Format

Send to

Choose Destination
See comment in PubMed Commons below
J Oral Maxillofac Surg. 2012 Feb;70(2):276-88. doi: 10.1016/j.joms.2011.06.202.

Temporomandibular custom hemijoint replacement prosthesis: prospective clinical and kinematic study.

Author information

1
Division of Oral and Maxillofacial Surgery, College of Medicine, Mayo Clinic, Rochester, MN, USA. Keller.Eugene@mayo.edu

Abstract

PURPOSE:

To evaluate the clinical and functional outcomes of a custom temporomandibular hemijoint fossa/eminence implant prosthesis.

MATERIALS AND METHODS:

This prospective cohort study enrolled patients with osteoarthritis of the temporomandibular joint. The primary study variables were pain experience, pain intensity, chewing ability, jaw opening, joint noise, and overall satisfaction of the surgical outcome at 3, 6, and 13 months after surgery. Pre- and postsurgical kinematic analyses measured maximum incisal opening, operated and unoperated condyle translations, and mandibular body axis rotation using mandibular kinematic data combined with patient-specific computed tomographic data. The primary analysis of interest concerned preoperative versus postoperative changes.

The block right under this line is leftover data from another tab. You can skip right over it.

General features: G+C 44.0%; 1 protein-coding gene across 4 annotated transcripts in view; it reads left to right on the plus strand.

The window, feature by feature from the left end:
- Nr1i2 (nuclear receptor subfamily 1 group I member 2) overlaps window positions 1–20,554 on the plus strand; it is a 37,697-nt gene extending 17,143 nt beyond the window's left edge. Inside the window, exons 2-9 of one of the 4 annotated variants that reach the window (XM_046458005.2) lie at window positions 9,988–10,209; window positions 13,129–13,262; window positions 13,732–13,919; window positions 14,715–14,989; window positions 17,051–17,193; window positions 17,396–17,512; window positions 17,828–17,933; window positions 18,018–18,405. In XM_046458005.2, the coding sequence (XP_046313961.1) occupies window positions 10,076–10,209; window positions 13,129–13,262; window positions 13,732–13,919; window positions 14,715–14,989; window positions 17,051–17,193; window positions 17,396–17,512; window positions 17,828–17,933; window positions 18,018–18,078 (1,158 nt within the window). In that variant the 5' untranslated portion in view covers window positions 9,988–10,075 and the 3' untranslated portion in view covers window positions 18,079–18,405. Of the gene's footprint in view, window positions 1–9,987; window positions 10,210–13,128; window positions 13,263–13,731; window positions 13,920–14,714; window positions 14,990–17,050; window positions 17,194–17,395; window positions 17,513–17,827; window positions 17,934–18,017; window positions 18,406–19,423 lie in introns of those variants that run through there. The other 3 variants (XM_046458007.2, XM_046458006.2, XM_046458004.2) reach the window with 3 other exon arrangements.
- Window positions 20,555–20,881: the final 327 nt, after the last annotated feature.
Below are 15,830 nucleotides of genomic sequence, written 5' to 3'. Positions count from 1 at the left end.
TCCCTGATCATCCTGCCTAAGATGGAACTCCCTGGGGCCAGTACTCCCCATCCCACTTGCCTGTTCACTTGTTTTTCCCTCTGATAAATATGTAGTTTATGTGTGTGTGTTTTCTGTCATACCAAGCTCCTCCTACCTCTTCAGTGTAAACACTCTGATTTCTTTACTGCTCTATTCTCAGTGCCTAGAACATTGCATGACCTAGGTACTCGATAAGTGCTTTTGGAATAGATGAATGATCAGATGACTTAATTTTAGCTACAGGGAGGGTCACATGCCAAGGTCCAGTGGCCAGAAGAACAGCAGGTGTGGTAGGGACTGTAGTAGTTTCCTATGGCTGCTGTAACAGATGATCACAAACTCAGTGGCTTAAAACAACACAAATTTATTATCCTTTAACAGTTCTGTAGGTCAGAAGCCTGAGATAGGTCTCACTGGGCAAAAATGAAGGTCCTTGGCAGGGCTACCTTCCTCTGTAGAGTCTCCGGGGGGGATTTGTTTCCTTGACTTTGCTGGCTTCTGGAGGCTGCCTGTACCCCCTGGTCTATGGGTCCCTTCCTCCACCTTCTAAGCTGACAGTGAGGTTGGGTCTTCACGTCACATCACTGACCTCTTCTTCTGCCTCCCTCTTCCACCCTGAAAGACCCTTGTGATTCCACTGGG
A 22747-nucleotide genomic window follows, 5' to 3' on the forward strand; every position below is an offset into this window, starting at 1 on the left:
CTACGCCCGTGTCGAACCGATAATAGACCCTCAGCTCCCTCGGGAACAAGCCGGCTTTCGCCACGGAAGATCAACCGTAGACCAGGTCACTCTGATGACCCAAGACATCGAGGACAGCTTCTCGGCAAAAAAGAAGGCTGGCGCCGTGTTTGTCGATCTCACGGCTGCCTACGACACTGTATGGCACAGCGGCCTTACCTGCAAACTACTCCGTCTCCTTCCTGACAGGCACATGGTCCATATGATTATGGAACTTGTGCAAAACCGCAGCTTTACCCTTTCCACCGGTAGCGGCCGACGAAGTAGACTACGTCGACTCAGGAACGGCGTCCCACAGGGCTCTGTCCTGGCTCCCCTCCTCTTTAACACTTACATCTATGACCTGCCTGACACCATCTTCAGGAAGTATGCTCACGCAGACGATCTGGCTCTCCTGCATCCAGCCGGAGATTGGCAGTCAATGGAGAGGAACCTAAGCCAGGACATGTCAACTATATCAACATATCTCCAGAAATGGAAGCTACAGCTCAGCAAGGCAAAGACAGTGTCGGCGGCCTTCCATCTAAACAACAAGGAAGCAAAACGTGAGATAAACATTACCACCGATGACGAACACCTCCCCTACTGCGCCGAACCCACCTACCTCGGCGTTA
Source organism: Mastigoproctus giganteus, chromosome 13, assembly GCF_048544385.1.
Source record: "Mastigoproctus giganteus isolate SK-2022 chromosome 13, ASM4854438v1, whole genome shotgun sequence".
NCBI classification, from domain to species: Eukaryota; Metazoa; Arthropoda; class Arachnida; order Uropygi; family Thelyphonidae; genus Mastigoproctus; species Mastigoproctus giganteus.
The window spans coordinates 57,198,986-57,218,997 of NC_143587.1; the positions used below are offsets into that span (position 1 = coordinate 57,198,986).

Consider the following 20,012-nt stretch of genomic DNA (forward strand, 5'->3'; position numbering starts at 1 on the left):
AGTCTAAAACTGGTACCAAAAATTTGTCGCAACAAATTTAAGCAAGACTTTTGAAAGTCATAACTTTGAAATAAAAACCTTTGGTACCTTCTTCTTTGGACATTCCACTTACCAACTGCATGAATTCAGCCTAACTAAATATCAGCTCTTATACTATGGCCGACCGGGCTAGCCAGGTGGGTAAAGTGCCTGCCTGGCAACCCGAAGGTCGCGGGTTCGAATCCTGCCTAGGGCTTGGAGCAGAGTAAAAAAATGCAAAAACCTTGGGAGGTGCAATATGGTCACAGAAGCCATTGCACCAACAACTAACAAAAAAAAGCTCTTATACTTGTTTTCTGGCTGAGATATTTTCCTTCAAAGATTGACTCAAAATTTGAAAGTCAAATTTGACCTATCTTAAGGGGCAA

RESULTS:

The study sample was composed of 36 subjects (mean age, 46 years; 94% female; 40 joints). There were statistically significant improvements between pre- and postoperative measurements for each study variable. The kinematic data documented preservation or an increase of bilateral condylar motion, mandibular axis rotation, and mandibular incisor motion.

CONCLUSIONS:

Temporomandibular joint hemiarthroplasty with a custom metal fossa/eminence prosthesis provides satisfactory clinical and functional outcomes when used for advanced osteoarthritis in patients with focal joint pain secondary to computed tomographically documented joint pathology.

PMID:
21856060
DOI:
10.1016/j.joms.2011.06.202
[Indexed for MEDLINE]
PubMed Commons home

PubMed Commons

0 comments
How to join PubMed Commons

    Supplemental Content

    Full text links

    Icon for Elsevier Science
    Loading ...
    Support Center